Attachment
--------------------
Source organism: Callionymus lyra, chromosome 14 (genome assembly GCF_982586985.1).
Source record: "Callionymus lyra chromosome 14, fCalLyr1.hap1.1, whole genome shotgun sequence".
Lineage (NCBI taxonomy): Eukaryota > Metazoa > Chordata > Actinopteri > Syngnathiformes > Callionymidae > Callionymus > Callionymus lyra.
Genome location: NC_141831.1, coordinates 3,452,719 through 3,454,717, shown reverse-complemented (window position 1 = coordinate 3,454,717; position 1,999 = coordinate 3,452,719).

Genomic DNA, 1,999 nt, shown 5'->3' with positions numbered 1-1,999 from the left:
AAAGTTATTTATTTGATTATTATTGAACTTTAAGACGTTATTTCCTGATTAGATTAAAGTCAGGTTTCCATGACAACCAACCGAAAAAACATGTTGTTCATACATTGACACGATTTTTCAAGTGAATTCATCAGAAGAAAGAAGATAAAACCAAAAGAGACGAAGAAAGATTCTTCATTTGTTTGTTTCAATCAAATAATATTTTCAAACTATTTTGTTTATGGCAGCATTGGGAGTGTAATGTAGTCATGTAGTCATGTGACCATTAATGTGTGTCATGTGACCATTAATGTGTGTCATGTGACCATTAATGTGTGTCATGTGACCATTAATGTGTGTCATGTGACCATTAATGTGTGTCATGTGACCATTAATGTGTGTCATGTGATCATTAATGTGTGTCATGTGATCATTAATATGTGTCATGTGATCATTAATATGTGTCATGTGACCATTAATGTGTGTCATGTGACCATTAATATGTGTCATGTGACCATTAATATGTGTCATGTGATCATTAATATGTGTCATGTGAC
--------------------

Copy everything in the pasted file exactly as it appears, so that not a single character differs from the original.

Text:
Source organism: Callionymus lyra, chromosome 14 (genome assembly GCF_982586985.1).
Source record: "Callionymus lyra chromosome 14, fCalLyr1.hap1.1, whole genome shotgun sequence".
Lineage (NCBI taxonomy): Eukaryota > Metazoa > Chordata > Actinopteri > Syngnathiformes > Callionymidae > Callionymus > Callionymus lyra.
Genome location: NC_141831.1, coordinates 3,452,719 through 3,454,717, shown reverse-complemented (window position 1 = coordinate 3,454,717; position 1,999 = coordinate 3,452,719).

Genomic DNA, 1,999 nt, shown 5'->3' with positions numbered 1-1,999 from the left:
AAAGTTATTTATTTGATTATTATTGAACTTTAAGACGTTATTTCCTGATTAGATTAAAGTCAGGTTTCCATGACAACCAACCGAAAAAACATGTTGTTCATACATTGACACGATTTTTCAAGTGAATTCATCAGAAGAAAGAAGATAAAACCAAAAGAGACGAAGAAAGATTCTTCATTTGTTTGTTTCAATCAAATAATATTTTCAAACTATTTTGTTTATGGCAGCATTGGGAGTGTAATGTAGTCATGTAGTCATGTGACCATTAATGTGTGTCATGTGACCATTAATGTGTGTCATGTGACCATTAATGTGTGTCATGTGACCATTAATGTGTGTCATGTGACCATTAATGTGTGTCATGTGACCATTAATGTGTGTCATGTGATCATTAATGTGTGTCATGTGATCATTAATATGTGTCATGTGATCATTAATATGTGTCATGTGACCATTAATGTGTGTCATGTGACCATTAATATGTGTCATGTGACCATTAATATGTGTCATGTGATCATTAATATGTGTCATGTGAC